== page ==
THIS IS YOUR FIRST VISIT - PLEASE NOTE:
REGISTER before you can post, view all the pictures, see all threads
Registering will also stop those annoying popup link ads from
26 May 1999 - 26 May 2015
16 years on line and still
Timber & Working With Wood Show
12, 13, 14 June 2015 10:00am to 4:00pm
Hall 6, Sydney Showground,
Sydney Olympic Park
For more info or to volunteer
Unable to help,
CLICK HERE for
info & discounted entry.
Long time reader and first time poster.
So, I've decided to buy myself a MIG (Not the one with jet propulsion).
After reading through all the informative posts on welding, I've just got my tax return and thought I'd make a start.
The first thing I needed to do was to get a 15amp power point installed. I've got an electrician coming tomorrow for a quote. My question is, How many amps should the circuit breaker be? Can I use a 40 amp breaker? Should I?
I've decided to get myself a Lincoln 180C as my first welder.
A friend of mine has a Unimig 160, and he throws the circuit breaker on first turn on from cold. I don't know haw many amps his breaker is. Might be 20amps I think.
Any advice or opinions would be great, Thanks.
Hi DirtPig, welcome to the forums.
The circuit breaker is rated to protect the cable. Not what is plugged into it. Your electrician will install a suitable breaker for the cable installed.
If you are worried about tripping the breaker on startup ask your electrician about a 'D' curve breaker. They are designed to withstand higher inrush currents and will prevent nuisance trips on startup.
Be sure to post some pics of the first welded project
Built: a Bench,a Desk,an Archery Display,
Those were the droids I was looking for.
A "D-Curve" breaker, you say.
Never heard of one of those. I'll let the Sparky know and add it to the install.
I'll also post the total cost of the install when finished to give the forum an idea of how much it is to install a 15Amp socket nowaday's.
The short answer is that in most circumstances a 15 amp powerpoint has to be a dedicated run to a single 15 amp breaker.
My strong recomendation is to fit a 20 amp powerpoint, that will of course be connected to a 20 amp breaker.
That is the biggest available standard power point and your 15 and 10 amp plugs will still fit it
The difference in cost should be minimal.
As far as neucance tripping....I run standard Hager MCB/RCD units on all mu circuits both in the shed and in the house and have no problem with nusance tripping......if the breaker is tripping there is a good reason.
I run all my heavy stuff of this outlet and never a problem.....saw benches, welders and so forth.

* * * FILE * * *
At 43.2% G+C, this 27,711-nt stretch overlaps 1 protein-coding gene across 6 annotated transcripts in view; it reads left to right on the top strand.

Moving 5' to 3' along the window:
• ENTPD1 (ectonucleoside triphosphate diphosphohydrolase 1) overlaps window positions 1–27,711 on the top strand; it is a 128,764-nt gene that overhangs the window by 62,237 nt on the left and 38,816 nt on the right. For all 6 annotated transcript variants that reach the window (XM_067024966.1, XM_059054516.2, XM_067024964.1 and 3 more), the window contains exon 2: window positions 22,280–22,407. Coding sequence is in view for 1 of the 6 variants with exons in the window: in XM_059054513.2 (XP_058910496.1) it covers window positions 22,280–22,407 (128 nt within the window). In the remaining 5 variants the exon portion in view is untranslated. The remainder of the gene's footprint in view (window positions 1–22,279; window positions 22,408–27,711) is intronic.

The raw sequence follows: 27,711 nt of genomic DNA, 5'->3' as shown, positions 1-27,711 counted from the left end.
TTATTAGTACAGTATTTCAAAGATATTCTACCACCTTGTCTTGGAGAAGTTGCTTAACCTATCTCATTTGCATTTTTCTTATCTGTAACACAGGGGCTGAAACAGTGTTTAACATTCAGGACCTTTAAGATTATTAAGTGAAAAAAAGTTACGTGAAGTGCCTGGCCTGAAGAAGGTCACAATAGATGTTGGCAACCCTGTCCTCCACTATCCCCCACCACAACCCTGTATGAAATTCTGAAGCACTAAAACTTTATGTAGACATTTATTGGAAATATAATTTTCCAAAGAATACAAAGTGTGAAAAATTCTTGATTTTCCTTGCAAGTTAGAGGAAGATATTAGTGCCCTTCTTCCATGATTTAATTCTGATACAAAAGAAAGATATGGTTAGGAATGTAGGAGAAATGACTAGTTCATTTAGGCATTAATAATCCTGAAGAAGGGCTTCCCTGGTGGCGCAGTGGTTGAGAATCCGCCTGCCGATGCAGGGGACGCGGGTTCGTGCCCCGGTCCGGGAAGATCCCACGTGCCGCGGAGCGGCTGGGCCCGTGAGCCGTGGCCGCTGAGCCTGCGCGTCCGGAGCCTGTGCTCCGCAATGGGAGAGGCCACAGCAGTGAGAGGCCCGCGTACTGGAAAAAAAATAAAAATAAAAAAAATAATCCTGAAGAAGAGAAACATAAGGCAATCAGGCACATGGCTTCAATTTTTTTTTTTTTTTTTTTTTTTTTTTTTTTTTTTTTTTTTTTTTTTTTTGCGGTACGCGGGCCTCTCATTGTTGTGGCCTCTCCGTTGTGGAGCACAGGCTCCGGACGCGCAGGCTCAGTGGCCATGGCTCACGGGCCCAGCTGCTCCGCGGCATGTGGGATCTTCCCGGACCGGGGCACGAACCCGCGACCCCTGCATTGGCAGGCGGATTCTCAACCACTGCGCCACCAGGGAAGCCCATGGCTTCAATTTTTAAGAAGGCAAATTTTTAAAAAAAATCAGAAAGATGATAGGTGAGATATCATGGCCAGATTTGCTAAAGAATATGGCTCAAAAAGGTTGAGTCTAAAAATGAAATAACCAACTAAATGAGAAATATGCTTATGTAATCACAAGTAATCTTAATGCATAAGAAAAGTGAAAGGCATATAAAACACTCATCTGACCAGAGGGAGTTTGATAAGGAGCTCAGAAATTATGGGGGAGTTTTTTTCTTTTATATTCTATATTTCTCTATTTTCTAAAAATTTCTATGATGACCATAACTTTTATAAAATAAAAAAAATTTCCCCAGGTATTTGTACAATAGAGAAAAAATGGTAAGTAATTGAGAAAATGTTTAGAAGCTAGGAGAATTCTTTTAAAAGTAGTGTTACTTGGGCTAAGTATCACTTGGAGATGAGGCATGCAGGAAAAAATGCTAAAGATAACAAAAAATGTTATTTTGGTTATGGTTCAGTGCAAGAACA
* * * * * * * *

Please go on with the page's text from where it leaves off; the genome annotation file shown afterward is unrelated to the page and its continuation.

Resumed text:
Any thing with sharp teeth eats meat.
Most powertools have sharp teeth.
People are made of meat.
Abrasives can be just as dangerous as a blade.....and 10 times more painfull.
If you're running a new circuit, the sparky will match the breaker to the cable being run, and what it's run through. For a 15A socket a sparky would typically run 2.5mm2 cable protected with a 16A breaker if the cable is run under insulation (leading it to heat up more) or 20A otherwise. For a device with a 15A plug either scenario will be fine, even with standard C curve breakers.
If you want to have multiple 15A sockets on the new circuit, then that becomes an aggregate demand calculation and gets a little more complicated. But from the sound of it, it should be a very straightforward install.
We just finished cabling our new shed
We used a 6mm feed to a sub board then 4mm for all power points
IMO the minimal extra investment to run the thicker cable ensures you will never have any problems and power should be more stable with high usage appliances such as welders
Former Forum lurker with first post here also.
I had my new man cave wired up last year with a dedicated 15A circuit for my MIG and TIG welders. The breaker is 16A. Not that I had anything to do with it - I just told the sparky what I was going to do with the circuit and he wired it up (and takes liability for it).
I've had no problems with trips at all on that circuit. Works just fine with a 240A MIG and 200A TIG.
Matt, You say that you haven't tripped the breaker using a 240Amp MIG.
Wouldn't a 240Amp MIG trip a 16amp breaker at full noise?
This raises another question for me.
How do you actually read the specs of a welder?